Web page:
Aryeh Deri, who is the head of the Shas party and a prominent member of the governing coalition, has been disqualified from office using this doctrine. Deri has a track record as a convicted felon going back to the early 2000s and in 2022 has been convicted again on tax fraud charges. In January 2023, Netanyahu appointed him as Minister of Health and of Interior, an appointment the Court was quick to reject. Many justices based their decision to disqualify Deri on the grounds that it was “unreasonable in the extreme” to appoint him given his background. Deri has remained a member of the Knesset. Eliminating the reasonableness doctrine could possibly allow the coalition to get him back into the government.
More generally, this sets the stage for removing officials from the public sector, starting with the Attorney General (AG), Gali Baharav-Miara. Israeli governments in general do not deliberate at length in full session. The government as a whole is too big a body and gathers mostly to vote on resolved matters. Yet, on July 9th, the entire government summoned the AG to question her about the criminal enforcement policy against protesters of the current government’s constitutional agenda. Members of the coalition inquired why the AG does not hold enough protesters to trial for blocking streets and disrupting public order. Some ministers claimed that, in 2005, the AG’s office was stringent in suppressing the protests against the disengagement from Gaza. And now the protesters are treated more leniently. It seems that the government is setting up pretexts to fire Baharav-Miara. Many ministers even called for it openly. Without the reasonableness doctrine, it would be much easier to fire the AG and get away with it. An independent AG, who serves also as the head of the prosecutorial power, is extremely important in Israel given its weak separation of powers.
Furthermore, without reasonableness, it will be much harder to supervise the police, which have been increasingly using more brutality against the protesters. The minister in charge of internal security (including the police) is Itamar Ben Gvir, who was convicted of supporting terrorist organizations and inciting racism. He is in an ongoing power struggle over directly managing the police’s actions. Many of the police senior staff have quit or been fired. Now, Ben Gvir needs to appoint a new chief for the police as well as other senior staff. The Court has traditionally relied on the reasonableness doctrine to disqualify dangerous picks. Meanwhile, a member of Ben Gvir’s party has proposed a bill that would enhance the Minister’s authority over suspects significantly, including direct power to detain and arrest.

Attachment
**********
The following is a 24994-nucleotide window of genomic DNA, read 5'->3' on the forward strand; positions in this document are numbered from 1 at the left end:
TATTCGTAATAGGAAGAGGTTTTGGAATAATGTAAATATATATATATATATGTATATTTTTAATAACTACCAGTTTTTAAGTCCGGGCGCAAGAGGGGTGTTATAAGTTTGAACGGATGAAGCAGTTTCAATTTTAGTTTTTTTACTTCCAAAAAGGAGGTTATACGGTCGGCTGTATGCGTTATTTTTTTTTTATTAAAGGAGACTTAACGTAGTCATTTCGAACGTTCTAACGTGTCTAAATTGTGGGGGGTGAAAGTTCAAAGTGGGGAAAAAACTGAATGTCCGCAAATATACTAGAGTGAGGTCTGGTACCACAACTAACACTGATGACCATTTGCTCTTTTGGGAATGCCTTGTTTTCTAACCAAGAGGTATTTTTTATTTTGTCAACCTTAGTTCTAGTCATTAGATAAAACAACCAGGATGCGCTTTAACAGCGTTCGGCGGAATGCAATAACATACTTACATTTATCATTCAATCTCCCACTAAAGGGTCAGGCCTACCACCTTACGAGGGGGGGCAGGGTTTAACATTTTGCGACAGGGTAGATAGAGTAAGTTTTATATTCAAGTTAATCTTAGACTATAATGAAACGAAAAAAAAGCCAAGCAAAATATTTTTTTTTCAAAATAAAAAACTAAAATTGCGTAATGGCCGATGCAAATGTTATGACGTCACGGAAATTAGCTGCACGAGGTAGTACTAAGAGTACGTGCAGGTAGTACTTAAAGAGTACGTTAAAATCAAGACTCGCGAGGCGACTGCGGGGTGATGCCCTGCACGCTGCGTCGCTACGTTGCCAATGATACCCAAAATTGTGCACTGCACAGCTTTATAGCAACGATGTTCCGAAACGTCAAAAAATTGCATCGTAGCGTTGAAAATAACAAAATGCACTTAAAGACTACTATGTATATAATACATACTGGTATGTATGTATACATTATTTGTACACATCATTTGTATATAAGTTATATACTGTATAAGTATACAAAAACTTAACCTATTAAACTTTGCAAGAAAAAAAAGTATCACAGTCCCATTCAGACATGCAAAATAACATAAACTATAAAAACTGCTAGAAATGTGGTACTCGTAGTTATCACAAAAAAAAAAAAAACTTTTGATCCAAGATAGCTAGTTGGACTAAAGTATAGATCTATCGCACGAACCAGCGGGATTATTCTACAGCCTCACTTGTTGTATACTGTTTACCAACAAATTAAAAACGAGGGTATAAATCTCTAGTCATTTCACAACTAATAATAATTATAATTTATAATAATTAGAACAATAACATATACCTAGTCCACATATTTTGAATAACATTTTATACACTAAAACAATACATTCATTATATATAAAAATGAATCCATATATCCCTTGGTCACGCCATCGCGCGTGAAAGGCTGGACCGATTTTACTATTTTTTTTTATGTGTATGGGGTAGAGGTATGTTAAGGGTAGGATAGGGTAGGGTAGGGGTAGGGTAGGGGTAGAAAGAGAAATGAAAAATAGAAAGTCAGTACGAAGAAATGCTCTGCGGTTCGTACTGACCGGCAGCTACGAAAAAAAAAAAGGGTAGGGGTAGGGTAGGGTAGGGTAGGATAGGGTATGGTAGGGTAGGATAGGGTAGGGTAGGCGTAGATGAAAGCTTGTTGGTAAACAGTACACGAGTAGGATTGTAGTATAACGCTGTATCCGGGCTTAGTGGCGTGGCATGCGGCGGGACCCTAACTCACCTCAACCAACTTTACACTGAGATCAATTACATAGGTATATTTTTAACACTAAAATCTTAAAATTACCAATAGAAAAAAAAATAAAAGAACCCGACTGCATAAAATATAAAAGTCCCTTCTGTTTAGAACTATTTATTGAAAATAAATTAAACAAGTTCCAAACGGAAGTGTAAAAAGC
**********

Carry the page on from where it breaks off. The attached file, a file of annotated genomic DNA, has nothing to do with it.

These are only a few glaring examples. Other pending key appointments include the new Governor of the Bank of Israel and more senior officials in the public sector.
In this current context, for a government bent on removing barriers to corruption, squashing opposition by using more force against democratic protesters and packing the executive branch with political loyalists, removing reasonableness is a major step towards accomplishing its goals. Yet, it is but a first step and some members already declared their intent to proceed with taking over the judiciary.
However, Israel’s democracy is not doomed just yet. The Court, the AG office, the academia and civil society organizations are strong and resistant. The Court has tools to deal with the abolition of the reasonableness doctrine. It could interpret the amendment narrowly to prevent ministers from aggrandizing power through exercising discretion instead of their subordinates to shield decisions from reasonableness review. It could develop proportionality as a substitute for reasonableness that would apply more generally in balancing dilemmas even outside the context of protection of rights. It could even possibly declare the constitutional amendment that abolishes reasonableness unconstitutional as applied to the appointment of Deri or the removal of Baharav-Miara on the grounds that it runs against the rule of law that requires even constitutional law to be general in nature. But, what is clear, is that if this bill is enacted, it would definitely mean the escalation of the fight over the soul of Israel’s democracy.
I thank my daughter, Elisheva Feintuch, for her help in preparing this blog.